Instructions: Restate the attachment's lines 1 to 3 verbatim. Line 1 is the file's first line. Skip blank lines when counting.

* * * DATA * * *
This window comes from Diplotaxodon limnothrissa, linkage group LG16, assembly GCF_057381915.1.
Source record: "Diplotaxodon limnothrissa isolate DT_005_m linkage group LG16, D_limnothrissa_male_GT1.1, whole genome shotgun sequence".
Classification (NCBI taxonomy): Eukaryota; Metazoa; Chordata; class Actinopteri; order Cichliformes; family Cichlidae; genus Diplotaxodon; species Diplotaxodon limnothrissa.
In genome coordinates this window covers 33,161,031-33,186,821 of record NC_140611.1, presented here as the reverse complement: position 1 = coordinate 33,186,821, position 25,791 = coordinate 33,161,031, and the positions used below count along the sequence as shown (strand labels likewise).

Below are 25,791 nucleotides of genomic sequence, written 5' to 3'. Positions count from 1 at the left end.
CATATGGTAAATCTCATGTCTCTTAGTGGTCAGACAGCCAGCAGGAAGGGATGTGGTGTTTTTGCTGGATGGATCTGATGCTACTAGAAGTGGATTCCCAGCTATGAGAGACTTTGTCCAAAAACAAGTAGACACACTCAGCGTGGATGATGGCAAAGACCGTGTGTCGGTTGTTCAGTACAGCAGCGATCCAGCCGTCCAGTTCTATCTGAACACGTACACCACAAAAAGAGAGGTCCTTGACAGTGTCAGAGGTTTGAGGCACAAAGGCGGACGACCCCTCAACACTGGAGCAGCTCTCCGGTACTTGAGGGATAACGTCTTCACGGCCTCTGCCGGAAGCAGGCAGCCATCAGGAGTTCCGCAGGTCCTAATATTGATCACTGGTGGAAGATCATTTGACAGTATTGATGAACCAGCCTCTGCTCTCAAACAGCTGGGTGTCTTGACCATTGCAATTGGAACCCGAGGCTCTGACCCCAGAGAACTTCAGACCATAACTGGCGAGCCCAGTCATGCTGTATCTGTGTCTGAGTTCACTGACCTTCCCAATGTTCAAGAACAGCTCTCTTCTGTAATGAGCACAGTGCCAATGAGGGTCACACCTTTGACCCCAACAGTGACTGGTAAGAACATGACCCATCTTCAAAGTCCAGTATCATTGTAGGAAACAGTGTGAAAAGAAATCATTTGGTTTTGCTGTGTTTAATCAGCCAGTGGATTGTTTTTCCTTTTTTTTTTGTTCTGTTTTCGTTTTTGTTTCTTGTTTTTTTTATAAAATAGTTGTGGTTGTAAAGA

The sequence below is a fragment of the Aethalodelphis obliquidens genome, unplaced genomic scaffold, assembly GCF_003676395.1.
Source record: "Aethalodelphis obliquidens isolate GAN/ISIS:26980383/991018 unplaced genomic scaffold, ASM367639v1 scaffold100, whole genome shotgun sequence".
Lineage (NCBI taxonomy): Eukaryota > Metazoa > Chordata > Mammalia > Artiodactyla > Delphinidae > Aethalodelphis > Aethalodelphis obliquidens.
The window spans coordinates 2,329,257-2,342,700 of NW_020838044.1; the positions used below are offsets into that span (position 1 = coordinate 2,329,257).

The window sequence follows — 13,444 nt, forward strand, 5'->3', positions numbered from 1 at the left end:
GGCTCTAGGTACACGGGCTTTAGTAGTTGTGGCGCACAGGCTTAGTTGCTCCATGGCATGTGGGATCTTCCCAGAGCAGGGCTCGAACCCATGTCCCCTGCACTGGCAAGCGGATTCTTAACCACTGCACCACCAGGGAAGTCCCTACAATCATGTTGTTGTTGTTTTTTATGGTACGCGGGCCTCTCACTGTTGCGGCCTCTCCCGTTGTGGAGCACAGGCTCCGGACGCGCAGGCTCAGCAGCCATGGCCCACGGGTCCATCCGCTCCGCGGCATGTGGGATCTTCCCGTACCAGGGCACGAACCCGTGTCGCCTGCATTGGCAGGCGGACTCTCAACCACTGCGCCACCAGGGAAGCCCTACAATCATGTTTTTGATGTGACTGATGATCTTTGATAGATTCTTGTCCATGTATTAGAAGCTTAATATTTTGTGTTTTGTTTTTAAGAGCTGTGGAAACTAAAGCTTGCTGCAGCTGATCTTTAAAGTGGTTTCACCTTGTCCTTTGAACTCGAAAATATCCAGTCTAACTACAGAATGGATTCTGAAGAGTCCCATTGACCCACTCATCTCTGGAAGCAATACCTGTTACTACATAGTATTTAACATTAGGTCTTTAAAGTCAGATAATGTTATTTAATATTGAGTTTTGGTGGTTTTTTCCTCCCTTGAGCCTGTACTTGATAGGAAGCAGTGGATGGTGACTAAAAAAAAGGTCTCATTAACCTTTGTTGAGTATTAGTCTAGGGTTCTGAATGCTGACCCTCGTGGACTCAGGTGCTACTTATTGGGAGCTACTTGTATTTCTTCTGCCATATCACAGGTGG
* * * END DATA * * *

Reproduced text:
This window comes from Diplotaxodon limnothrissa, linkage group LG16, assembly GCF_057381915.1.
Source record: "Diplotaxodon limnothrissa isolate DT_005_m linkage group LG16, D_limnothrissa_male_GT1.1, whole genome shotgun sequence".
Classification (NCBI taxonomy): Eukaryota; Metazoa; Chordata; class Actinopteri; order Cichliformes; family Cichlidae; genus Diplotaxodon; species Diplotaxodon limnothrissa.